"The midfielder likes to play soccer."
Translation:De middenvelder speelt graag voetbal.
There's quite a bit to study there, but first look still has me puzzled. :) One of the correct orders following that chart is: subject (de middenvelder) + finite verb (speelt) + direct object (voetbal) + manner (graag)
Is there an exception here, or is "graag" a part of an expression with finite verbs rather than an indicator of manner?
It has to do with the direct object which can be in two different positions. See this page. If it is a specific direct object, then this comes at the beginning of the 'middle part'. If it is non-specific, it comes at the end of the 'middle part'.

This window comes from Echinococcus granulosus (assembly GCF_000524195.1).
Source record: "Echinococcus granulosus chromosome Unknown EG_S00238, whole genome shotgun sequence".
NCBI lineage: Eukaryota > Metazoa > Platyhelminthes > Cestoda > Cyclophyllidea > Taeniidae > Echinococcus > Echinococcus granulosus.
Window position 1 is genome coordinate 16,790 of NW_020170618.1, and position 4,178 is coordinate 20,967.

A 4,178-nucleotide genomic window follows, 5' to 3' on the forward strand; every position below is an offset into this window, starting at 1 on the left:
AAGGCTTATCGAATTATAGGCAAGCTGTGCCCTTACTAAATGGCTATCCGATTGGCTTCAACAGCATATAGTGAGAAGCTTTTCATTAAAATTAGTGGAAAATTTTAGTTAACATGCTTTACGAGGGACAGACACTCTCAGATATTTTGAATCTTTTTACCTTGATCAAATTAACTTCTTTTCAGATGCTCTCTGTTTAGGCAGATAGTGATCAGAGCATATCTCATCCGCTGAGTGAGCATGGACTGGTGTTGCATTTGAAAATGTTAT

I'll replace voetbal by het spel (specific) and een spel (non-specific).
- De middenvelder speelt het spel graag.
- De middenvelder speelt graag een spel.
Voetbal is non-specific too, so it gets the same position as een spel.
You're welcome. :) I can imagine it gets confusing, not being 100% about the standard rules and then peculiar exceptions like inversion in sub clauses and this (non-)specific direct object are thrown in the mix as well. Just keep on practicing and ask questions. :)
The upside of the word order thing is that in 99% of all cases you will be understood even if you make mistakes.